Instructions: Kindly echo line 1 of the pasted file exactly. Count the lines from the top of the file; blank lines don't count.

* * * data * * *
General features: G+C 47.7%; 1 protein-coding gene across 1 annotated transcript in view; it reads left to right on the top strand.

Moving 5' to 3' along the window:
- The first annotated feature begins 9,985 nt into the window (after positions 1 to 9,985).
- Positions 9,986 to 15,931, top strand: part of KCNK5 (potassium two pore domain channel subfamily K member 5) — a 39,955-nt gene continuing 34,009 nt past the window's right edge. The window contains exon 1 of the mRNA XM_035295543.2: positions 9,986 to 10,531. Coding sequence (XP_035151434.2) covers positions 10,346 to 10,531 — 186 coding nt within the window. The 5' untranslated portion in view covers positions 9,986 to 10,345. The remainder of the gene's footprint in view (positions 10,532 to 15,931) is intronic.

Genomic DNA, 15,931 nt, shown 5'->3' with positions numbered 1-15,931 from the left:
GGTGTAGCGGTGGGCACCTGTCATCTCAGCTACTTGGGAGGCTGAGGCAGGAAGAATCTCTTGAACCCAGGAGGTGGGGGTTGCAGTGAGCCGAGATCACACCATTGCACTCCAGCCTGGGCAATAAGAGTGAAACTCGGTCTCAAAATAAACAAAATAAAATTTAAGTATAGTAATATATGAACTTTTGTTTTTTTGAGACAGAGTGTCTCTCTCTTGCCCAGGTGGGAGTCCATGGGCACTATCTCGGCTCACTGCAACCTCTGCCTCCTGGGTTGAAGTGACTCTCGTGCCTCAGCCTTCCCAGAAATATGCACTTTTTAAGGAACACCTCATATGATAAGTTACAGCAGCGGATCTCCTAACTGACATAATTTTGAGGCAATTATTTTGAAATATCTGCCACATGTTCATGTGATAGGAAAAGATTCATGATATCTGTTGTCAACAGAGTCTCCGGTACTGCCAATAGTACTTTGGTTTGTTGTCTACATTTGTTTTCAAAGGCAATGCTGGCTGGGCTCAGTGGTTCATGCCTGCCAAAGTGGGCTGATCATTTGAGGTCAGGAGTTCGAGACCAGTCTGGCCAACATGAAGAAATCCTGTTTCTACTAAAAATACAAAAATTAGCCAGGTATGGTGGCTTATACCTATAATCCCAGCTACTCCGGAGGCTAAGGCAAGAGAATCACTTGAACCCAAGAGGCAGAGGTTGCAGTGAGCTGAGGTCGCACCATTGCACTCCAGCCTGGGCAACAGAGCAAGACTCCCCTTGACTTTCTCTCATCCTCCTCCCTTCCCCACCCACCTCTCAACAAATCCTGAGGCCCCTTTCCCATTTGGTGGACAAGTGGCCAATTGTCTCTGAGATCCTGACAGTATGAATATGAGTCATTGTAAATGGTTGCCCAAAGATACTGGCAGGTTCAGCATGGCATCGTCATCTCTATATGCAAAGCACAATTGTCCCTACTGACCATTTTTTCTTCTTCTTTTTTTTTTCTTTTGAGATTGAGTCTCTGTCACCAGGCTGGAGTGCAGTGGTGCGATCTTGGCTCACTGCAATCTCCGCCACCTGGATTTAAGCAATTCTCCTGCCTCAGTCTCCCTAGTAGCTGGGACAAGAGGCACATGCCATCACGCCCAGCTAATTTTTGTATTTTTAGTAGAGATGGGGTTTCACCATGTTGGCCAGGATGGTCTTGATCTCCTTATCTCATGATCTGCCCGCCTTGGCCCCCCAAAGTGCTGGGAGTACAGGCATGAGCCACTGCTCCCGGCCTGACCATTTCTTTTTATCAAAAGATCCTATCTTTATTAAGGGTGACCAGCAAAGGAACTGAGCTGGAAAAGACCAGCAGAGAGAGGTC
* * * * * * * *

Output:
General features: G+C 47.7%; 1 protein-coding gene across 1 annotated transcript in view; it reads left to right on the top strand.